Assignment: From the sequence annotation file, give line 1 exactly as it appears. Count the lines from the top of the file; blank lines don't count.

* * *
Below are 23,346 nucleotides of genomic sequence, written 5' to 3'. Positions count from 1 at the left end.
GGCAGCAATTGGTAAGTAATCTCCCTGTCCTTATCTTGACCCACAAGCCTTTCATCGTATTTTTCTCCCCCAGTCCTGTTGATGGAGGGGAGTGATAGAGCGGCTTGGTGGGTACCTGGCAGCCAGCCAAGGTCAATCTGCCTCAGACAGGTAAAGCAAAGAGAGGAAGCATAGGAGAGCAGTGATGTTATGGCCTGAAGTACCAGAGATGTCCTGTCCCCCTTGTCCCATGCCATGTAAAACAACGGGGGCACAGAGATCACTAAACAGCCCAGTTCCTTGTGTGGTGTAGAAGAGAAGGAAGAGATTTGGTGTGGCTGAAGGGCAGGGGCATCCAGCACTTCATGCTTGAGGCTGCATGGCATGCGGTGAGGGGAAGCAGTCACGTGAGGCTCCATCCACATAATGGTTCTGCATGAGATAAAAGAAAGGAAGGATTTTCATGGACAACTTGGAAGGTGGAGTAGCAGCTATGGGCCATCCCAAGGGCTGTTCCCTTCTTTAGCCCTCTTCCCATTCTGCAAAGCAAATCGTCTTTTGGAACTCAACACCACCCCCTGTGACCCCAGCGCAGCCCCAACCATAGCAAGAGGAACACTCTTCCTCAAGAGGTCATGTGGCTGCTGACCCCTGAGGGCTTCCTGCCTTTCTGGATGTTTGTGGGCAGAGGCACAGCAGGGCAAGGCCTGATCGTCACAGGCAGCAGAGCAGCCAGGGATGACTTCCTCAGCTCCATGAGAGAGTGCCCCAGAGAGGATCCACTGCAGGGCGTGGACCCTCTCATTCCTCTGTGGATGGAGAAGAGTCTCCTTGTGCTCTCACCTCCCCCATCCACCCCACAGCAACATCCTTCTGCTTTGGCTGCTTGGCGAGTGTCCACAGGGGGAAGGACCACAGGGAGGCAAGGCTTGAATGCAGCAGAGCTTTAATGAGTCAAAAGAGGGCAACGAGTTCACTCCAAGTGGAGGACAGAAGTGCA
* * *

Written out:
Below are 23,346 nucleotides of genomic sequence, written 5' to 3'. Positions count from 1 at the left end.